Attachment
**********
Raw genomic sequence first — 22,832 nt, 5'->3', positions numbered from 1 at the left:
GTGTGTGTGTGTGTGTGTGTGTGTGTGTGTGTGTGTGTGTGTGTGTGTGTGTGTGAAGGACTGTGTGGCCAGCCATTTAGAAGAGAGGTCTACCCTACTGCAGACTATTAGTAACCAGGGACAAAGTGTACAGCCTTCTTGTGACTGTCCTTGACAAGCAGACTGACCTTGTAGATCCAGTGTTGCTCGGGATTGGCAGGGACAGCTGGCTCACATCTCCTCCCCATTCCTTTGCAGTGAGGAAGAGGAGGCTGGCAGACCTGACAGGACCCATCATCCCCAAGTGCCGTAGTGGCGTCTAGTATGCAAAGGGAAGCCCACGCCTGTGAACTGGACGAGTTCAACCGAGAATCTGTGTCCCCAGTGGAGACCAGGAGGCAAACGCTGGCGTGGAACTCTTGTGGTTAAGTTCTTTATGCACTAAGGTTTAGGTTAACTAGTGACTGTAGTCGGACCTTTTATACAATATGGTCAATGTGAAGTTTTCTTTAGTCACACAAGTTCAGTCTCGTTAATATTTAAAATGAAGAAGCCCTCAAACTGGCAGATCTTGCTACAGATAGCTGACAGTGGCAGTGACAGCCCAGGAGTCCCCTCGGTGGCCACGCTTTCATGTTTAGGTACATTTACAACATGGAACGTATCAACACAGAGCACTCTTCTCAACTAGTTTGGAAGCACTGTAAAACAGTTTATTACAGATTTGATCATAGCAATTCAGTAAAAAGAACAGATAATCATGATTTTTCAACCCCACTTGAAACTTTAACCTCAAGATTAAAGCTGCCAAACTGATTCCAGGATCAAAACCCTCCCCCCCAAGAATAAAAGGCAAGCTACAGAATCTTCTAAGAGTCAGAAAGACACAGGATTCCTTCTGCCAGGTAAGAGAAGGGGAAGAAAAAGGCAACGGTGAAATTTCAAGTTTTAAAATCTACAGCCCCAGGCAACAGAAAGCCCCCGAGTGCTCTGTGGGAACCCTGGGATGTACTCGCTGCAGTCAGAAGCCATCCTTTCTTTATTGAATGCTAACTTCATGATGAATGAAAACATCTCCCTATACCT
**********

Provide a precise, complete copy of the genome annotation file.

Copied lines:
Raw genomic sequence first — 22,832 nt, 5'->3', positions numbered from 1 at the left:
GTGTGTGTGTGTGTGTGTGTGTGTGTGTGTGTGTGTGTGTGTGTGTGTGTGTGTGAAGGACTGTGTGGCCAGCCATTTAGAAGAGAGGTCTACCCTACTGCAGACTATTAGTAACCAGGGACAAAGTGTACAGCCTTCTTGTGACTGTCCTTGACAAGCAGACTGACCTTGTAGATCCAGTGTTGCTCGGGATTGGCAGGGACAGCTGGCTCACATCTCCTCCCCATTCCTTTGCAGTGAGGAAGAGGAGGCTGGCAGACCTGACAGGACCCATCATCCCCAAGTGCCGTAGTGGCGTCTAGTATGCAAAGGGAAGCCCACGCCTGTGAACTGGACGAGTTCAACCGAGAATCTGTGTCCCCAGTGGAGACCAGGAGGCAAACGCTGGCGTGGAACTCTTGTGGTTAAGTTCTTTATGCACTAAGGTTTAGGTTAACTAGTGACTGTAGTCGGACCTTTTATACAATATGGTCAATGTGAAGTTTTCTTTAGTCACACAAGTTCAGTCTCGTTAATATTTAAAATGAAGAAGCCCTCAAACTGGCAGATCTTGCTACAGATAGCTGACAGTGGCAGTGACAGCCCAGGAGTCCCCTCGGTGGCCACGCTTTCATGTTTAGGTACATTTACAACATGGAACGTATCAACACAGAGCACTCTTCTCAACTAGTTTGGAAGCACTGTAAAACAGTTTATTACAGATTTGATCATAGCAATTCAGTAAAAAGAACAGATAATCATGATTTTTCAACCCCACTTGAAACTTTAACCTCAAGATTAAAGCTGCCAAACTGATTCCAGGATCAAAACCCTCCCCCCCAAGAATAAAAGGCAAGCTACAGAATCTTCTAAGAGTCAGAAAGACACAGGATTCCTTCTGCCAGGTAAGAGAAGGGGAAGAAAAAGGCAACGGTGAAATTTCAAGTTTTAAAATCTACAGCCCCAGGCAACAGAAAGCCCCCGAGTGCTCTGTGGGAACCCTGGGATGTACTCGCTGCAGTCAGAAGCCATCCTTTCTTTATTGAATGCTAACTTCATGATGAATGAAAACATCTCCCTATACCT